In the past two years, four mass shootings in Texas have claimed the lives of over 60 people. But time and time again, we see a cycle repeating itself: A mass shooting occurs, thoughts and prayers pour out, but we have to see systemic change from elected officials who were sworn by oath to protect us. In the op-ed, Monet Chantelle Woodhouse, Campus Organizer of the University of El Paso Deeds Chapter, talks about how the gun violence in Texas has impacted not only her hometown of El Paso, but also how it’s impacted her as a mother.
In the days following the El Paso shooting, I was left haunted, and my loving and unique city in complete shock. We never expected that a tragedy of this size could ever touch our close-knit, diverse community. On a personal level, it’s been a struggle to sleep at night for many weeks — my mind tormented with visions and nightmares of saving my 5-year-old daughter from different scenarios involving an active shooter. The fear has caused me to become vigilant of my surroundings now more than ever.
I feel like history has proven that there is no safe place for my daughter. She could be shot on our date night at the movies. She could be shot during our regular trip to the supermarket. She could be shot while attending the University of her dreams. She could even be gunned down while learning to write her name in her Kindergarten class.
Nothing prepares you for the heartbreaking moment when you have to explain to your child how to stay safe from an active shooter. With every conversation, she loses a piece of her childhood as she is forced to contemplate dangerous and life-threatening situations. It is obvious to politicians that our current system revolving around guns needs to be reformed.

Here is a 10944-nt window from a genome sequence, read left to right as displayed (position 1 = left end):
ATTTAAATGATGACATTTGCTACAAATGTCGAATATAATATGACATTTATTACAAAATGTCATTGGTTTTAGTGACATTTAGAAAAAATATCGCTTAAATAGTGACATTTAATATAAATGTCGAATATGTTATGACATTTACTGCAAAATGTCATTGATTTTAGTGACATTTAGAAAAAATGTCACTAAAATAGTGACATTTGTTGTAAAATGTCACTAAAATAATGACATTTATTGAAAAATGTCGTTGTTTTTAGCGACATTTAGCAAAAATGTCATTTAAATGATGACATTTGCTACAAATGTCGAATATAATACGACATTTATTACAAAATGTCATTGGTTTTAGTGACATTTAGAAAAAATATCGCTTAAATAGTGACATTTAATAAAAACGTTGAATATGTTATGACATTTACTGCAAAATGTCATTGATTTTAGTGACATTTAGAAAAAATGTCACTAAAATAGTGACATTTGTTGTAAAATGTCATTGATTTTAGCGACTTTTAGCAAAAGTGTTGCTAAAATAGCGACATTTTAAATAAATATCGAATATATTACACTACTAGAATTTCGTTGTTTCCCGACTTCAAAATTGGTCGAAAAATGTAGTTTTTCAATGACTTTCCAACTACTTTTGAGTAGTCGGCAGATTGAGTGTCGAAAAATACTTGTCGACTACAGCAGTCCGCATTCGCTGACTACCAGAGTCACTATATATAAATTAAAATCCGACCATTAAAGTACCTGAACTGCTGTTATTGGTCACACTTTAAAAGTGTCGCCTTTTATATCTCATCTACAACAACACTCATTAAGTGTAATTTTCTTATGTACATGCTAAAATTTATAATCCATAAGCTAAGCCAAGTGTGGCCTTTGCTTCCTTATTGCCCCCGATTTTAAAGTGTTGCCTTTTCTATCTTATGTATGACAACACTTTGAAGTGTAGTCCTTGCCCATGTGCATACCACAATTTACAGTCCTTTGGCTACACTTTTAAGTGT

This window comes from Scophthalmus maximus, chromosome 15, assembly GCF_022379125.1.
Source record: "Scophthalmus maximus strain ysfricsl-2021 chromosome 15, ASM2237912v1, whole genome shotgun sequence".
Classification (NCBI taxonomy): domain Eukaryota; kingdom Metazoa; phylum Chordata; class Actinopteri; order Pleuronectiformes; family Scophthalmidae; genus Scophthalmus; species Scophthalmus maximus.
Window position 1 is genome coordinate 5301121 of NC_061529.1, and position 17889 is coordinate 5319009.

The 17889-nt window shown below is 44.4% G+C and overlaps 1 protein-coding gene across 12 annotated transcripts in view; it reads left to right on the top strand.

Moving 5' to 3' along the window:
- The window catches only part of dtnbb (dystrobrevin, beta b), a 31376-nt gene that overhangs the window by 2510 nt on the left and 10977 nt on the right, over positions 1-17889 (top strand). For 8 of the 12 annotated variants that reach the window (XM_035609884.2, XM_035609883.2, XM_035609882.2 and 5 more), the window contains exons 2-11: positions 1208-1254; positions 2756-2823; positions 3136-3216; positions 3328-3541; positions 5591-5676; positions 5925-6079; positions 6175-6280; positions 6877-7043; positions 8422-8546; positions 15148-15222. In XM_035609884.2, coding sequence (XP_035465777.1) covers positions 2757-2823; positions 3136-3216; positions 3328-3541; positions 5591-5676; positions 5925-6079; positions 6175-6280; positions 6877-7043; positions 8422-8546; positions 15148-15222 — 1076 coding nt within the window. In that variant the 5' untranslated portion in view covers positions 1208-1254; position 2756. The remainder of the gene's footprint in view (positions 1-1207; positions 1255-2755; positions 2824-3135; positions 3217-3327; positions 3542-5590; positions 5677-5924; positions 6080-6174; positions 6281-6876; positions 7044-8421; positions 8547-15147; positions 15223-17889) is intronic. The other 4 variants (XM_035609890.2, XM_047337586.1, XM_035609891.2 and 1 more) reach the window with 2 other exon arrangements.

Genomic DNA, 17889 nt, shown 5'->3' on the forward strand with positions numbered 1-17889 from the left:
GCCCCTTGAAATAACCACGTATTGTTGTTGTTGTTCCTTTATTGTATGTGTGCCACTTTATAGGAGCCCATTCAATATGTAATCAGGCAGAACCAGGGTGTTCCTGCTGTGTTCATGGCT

I am grateful for the dozens of legislators who have called for a special session to solely address the issue of gun violence, fueled by white supremacy. It’s absolutely ridiculous that both the El Paso and the Odessa gunmen both had numerous complaints concerning their behavior and mental states, yet, both had access to military-grade weapons. How are our communities are safer when you can access a military-grade weapon without a background check? How can we as a border community be safe when state leaders refuse to accept responsibility for their racist and anti-immigrant rhetoric.
We can’t afford to wait until the next mass shooting to take action. I’d like to see legislation that limits, if not eradicates, access to military-grade weapons. Many of those weapons are designed to hit as many targets as possible, in the shortest time frame possible — weapons that do not belong in our communities, where we go to school, where we pray, where we work, and where we raise our children.
If there is a special session called, I’d like to see lawmakers concentrate on gun violence and gun violence only. Some leaders are taking the issue of gun violence and conflating it with their own anti-choice agendas. We’ve seen this is in their playbook before — using a special session to also peddle anti-choice, anti-LGBTQ+, and anti-immigrant policies to further disenfranchise our most vulnerable. It hurts me to know that the pain of my city is being exploited and twisted. Our community isn’t a bargaining chip or a political game, and these senseless acts of hate and terrorism need to be addressed.
El Paso and Odessa are proof that mass shootings are a consequence of the lack of action by the leaders sworn to protect us. We’re not a political prop — we are communities who are healing.